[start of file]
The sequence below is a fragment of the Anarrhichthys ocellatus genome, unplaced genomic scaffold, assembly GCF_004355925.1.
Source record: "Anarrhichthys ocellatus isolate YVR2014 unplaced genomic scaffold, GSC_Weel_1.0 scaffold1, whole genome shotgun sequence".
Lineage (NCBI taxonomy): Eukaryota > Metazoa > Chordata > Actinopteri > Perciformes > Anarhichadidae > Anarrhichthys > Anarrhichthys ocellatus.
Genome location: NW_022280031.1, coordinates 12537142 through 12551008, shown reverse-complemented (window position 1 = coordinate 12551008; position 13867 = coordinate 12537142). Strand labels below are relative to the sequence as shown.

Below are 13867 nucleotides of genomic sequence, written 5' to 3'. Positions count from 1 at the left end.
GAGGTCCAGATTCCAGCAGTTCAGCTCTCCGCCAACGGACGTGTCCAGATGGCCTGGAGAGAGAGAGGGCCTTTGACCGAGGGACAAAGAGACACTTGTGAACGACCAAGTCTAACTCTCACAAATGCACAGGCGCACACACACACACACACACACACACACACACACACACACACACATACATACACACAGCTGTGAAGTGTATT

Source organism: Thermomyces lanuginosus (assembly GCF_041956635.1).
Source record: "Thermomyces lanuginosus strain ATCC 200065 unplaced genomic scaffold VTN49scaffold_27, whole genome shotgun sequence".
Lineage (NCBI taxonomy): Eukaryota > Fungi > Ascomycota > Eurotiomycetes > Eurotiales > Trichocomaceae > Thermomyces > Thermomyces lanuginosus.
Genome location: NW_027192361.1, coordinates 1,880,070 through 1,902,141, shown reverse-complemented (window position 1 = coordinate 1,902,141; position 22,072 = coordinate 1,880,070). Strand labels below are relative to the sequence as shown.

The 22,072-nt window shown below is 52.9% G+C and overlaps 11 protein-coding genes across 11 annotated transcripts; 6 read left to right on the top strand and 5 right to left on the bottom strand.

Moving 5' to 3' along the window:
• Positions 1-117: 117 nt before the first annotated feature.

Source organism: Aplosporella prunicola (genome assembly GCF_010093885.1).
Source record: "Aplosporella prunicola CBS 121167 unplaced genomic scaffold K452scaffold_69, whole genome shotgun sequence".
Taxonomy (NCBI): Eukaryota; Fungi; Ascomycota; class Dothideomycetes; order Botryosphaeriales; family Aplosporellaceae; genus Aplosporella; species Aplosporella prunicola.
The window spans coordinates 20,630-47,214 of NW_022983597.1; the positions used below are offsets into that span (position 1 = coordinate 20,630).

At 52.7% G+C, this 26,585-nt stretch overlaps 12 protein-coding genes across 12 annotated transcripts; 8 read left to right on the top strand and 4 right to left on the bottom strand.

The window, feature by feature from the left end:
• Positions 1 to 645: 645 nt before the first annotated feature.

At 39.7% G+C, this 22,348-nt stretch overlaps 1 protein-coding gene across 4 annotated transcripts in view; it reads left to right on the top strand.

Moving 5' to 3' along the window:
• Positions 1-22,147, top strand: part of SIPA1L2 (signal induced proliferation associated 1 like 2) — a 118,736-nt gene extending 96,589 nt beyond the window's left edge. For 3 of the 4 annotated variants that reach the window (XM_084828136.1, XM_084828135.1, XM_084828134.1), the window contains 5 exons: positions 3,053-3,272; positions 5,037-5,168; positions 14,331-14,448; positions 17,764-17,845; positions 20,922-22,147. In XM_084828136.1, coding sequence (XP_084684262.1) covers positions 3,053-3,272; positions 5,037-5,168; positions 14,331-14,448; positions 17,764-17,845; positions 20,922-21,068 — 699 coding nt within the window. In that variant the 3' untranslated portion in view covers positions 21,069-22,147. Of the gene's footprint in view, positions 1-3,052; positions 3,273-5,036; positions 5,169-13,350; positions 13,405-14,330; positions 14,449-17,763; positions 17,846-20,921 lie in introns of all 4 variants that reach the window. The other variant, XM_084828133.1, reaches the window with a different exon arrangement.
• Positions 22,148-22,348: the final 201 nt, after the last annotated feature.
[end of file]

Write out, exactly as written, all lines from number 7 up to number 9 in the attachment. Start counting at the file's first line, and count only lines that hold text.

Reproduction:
Source organism: Thermomyces lanuginosus (assembly GCF_041956635.1).
Source record: "Thermomyces lanuginosus strain ATCC 200065 unplaced genomic scaffold VTN49scaffold_27, whole genome shotgun sequence".
Lineage (NCBI taxonomy): Eukaryota > Fungi > Ascomycota > Eurotiomycetes > Eurotiales > Trichocomaceae > Thermomyces > Thermomyces lanuginosus.